Anne Frank wanted nothing more than to be a writer.
“Will I ever be able to write something great?” she wrote a year before her death. “Will I ever become a journalist or a writer?” More than 70 years after she died, her diary is one of the most read books in the world.
In Anne Frank, the world remembers a light of courage, even hope — a girl who lived and loved and laughed in the face of immense terror. Nelson Mandela once said her diary reminded him of the “invincibility of the human spirit” during his apartheid imprisonment.
There's a lot projected on to Anne, who died when she was only 15, and for good reason. Her young mind was full of pithy aphorisms and wisdom far beyond her age. For 25 months she hid from racism, and for 25 months she preached love in the face of evil.
But Frank’s diary was left at home when she was taken by Nazi soldiers. Even as we continue to take heart in her lightness and courage, readers of Anne Frank would be remiss to forget the darkness that visited her at the end of her life.
While imprisoned in Bergen-Belsen concentration camp, Anne once confided in her childhood friend, Hanneli Goslar, who snuck near the camp at night to speak to Anne through a barbed-wire fence. Goslar remembers Frank, who wrongly believed all her family to be dead, saying she had nobody anymore.
“After her sister died, she was just without any hope,” recalls Goslar.
Soon after that conversation, on an unrecorded day in February or March 1945 — just weeks before British forces liberated her camp in April — Anne Frank died. We will never know her last thoughts as she fought typhus. But through her diary we remember the courageous notes of one of history’s greatest young writers.
Read some of her best lines below:
I want to go on living even after my death! And that's why I'm so grateful to God for having given me this gift, which I can use to develop myself and to express all that's inside me! I can shake off everything if I write, my sorrows disappear, my courage is reborn.
On the beauty of life:
I don't think about all the misery, but about the beauty that still remains.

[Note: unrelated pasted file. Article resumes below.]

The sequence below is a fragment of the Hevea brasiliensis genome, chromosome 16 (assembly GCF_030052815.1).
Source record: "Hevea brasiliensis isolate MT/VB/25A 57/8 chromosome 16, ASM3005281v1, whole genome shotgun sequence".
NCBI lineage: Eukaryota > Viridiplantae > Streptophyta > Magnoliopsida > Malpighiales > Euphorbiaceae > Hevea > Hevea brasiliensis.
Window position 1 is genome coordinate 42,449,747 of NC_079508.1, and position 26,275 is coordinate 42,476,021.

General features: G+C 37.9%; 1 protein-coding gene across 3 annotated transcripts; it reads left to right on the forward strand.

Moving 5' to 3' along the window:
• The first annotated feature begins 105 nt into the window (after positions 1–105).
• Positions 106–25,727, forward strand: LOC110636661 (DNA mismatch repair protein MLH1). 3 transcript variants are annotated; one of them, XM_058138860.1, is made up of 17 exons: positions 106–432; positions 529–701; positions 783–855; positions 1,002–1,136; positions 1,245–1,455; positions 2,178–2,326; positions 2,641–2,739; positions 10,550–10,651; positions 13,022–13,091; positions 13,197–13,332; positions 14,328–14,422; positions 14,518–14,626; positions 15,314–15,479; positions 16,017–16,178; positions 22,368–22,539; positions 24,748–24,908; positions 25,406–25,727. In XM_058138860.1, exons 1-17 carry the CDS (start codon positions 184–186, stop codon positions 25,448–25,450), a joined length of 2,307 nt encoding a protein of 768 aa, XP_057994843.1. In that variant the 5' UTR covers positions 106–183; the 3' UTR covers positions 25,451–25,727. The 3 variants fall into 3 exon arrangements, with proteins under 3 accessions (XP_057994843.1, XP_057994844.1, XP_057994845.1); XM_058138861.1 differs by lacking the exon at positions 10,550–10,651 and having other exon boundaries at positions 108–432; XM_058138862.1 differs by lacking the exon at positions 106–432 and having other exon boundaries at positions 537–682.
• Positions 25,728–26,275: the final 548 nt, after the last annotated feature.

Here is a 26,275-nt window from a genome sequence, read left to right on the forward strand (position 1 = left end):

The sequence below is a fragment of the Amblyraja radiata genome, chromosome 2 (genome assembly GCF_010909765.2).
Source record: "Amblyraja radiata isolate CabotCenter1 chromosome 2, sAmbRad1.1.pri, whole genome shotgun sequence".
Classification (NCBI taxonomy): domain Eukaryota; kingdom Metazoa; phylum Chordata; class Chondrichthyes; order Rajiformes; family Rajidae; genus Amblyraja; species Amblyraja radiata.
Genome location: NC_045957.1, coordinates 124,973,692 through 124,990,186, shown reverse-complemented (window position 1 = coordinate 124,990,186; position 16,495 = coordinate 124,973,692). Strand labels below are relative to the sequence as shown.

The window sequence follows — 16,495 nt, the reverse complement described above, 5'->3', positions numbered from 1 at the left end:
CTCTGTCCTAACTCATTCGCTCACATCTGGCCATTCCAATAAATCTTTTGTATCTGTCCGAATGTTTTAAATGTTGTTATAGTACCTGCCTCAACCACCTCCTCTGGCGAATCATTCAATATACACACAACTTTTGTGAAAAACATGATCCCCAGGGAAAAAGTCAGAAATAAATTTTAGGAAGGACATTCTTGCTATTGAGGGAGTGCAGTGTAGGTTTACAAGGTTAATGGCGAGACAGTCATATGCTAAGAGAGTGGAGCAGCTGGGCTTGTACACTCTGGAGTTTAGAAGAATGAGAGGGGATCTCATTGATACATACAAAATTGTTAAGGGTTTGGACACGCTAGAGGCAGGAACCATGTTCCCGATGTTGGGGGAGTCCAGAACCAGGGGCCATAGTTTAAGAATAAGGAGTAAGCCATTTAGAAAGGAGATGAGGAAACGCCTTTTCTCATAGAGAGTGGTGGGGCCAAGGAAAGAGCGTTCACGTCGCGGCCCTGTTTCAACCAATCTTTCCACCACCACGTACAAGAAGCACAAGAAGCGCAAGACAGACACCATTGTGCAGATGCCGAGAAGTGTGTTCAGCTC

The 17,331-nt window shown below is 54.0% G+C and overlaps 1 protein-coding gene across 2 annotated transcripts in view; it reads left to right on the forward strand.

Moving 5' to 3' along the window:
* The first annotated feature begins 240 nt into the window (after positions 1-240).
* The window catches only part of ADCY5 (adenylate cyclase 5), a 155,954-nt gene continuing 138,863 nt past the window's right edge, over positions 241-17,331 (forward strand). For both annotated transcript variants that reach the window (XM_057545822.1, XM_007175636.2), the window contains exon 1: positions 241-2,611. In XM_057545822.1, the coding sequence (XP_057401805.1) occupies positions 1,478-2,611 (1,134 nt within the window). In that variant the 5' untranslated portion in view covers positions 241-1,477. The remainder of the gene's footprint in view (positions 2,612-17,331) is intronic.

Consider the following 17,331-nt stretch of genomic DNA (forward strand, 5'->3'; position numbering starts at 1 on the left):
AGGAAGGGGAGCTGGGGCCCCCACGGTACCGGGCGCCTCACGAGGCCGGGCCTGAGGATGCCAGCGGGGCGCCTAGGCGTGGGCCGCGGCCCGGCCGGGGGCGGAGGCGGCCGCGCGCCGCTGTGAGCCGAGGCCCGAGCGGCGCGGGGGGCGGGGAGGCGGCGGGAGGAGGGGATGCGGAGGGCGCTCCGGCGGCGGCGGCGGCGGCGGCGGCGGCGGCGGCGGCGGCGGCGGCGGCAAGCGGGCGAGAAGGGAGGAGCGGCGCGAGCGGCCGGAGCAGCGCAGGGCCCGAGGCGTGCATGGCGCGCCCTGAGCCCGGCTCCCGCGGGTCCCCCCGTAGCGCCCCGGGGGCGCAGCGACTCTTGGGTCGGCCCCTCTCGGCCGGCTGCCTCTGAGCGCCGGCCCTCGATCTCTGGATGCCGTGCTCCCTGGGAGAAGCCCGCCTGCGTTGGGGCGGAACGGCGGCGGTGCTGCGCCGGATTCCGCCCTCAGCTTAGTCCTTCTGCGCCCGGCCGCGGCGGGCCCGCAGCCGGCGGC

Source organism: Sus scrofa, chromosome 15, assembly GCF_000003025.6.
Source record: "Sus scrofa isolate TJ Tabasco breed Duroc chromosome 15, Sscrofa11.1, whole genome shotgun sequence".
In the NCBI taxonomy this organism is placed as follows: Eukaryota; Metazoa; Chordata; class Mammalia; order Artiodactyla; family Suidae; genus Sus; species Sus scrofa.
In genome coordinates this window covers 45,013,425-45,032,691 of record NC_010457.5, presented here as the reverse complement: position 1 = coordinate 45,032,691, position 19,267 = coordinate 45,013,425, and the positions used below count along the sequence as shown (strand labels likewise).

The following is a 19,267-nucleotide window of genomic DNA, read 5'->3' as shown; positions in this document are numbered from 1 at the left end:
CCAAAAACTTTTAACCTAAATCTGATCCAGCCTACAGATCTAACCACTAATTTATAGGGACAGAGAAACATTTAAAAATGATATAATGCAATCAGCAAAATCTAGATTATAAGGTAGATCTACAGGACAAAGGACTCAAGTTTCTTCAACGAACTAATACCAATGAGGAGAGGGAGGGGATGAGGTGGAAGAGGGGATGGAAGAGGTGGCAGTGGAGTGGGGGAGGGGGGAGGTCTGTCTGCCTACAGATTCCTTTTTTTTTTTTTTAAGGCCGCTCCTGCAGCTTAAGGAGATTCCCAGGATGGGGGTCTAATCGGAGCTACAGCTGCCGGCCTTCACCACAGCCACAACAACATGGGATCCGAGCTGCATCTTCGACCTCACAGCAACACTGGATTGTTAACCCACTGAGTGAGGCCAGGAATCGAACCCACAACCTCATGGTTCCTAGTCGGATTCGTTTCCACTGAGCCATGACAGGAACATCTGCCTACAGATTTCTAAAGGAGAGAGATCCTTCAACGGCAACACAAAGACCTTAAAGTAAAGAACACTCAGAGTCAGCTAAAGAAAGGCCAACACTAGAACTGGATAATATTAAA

It's really a wonder that I haven't dropped all my ideals, because they seem so absurd and impossible to carry out. Yet I keep them, because in spite of everything I still believe that people are really good at heart.
On the Jewish people and God:
Be brave! Let's remember our duty and perform it without complaint. There will be a way out. God has never deserted our people. Through the ages Jews have had to suffer, but through the ages they've gone on living, and the centuries of suffering have only made them stronger.
How wonderful it is that nobody need wait a single moment before starting to improve the world.
On the persistence of war:
I don't believe that the big men, the politicians and the capitalists alone are guilty of the war. Oh, no, the little man is just as keen, otherwise the people of the world would have risen in revolt long ago! There is an urge and rage in people to destroy, to kill, to murder, and until all mankind, without exception, undergoes a great change, wars will be waged, everything that has been built up, cultivated and grown, will be destroyed and disfigured, after which mankind will have to begin all over again.
You can be lonely even when you're loved by many people, since you're still not anybody's "one and only."
Who would ever think that so much went on in the soul of a young girl?